Poultry production gives big boost to farm incomes, study finds
By Meatingplace Editors on 3/18/2009
Poultry production is a key driver of rural economies, with counties that have plants generating average farm income that is almost three times that of non-poultry-producing counties, according to a new University of Georgia study.
Poultry counties also have double the net income per acre of non-poultry counties, the study of farm incomes in southern Georgia found.
Locating an integrated poultry production complex in a county requires an average initial investment of more than $180 million in hard assets, such as processing plants, feed mills, hatcheries and production houses, plus more than $50 million annually in payroll, labor and contract payments, according to the study.
A new poultry complex adds costs to the community such as additional demands on roads, utilities and schools, but these are usually more than offset by new tax revenue and spending, the study said.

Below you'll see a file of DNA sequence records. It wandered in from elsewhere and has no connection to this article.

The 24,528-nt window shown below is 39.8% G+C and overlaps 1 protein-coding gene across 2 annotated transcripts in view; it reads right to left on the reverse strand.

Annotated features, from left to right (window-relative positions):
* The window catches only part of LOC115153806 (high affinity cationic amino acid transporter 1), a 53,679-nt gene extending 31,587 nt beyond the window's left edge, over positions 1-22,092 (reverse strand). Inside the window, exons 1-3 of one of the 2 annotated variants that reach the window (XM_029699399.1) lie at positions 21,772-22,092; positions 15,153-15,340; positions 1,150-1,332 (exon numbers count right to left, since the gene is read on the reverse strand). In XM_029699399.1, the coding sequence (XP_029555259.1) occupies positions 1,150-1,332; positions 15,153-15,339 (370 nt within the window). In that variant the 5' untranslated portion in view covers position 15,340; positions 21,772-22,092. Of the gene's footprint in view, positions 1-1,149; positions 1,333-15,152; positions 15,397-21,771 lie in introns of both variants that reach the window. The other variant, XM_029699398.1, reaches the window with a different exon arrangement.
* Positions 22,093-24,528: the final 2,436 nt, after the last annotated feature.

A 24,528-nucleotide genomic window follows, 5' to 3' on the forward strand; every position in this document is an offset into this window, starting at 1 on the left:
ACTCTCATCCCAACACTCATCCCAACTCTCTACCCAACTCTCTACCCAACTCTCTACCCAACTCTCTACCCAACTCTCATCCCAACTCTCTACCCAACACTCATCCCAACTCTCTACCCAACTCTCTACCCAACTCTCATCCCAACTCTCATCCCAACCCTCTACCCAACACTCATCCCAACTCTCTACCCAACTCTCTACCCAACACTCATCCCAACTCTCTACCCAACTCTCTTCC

Similar results likely would be found in other poultry-producing areas around the country, said study author Dan Cunningham, a professor of poultry science at the University of Georgia, in a news release issued by the Poultry Science Association.
Recent local zoning restrictions against poultry are hurting rural and state economies and lowering tax revenues, Cunningham said. Link
Often times the first thing you will hear from people against a modern livestock operation being built is that it will destroy the community in a variety of ways. However, this study, which examined areas with and without a viable poultry industry in Georgia, shows that these types of facilities improve the communities. They generate a lot of tax revenue through the jobs they create which allows these local governments to provide better services. Remember, when you destroy agriculture, grass will grow in our city streets. This is a good reminder.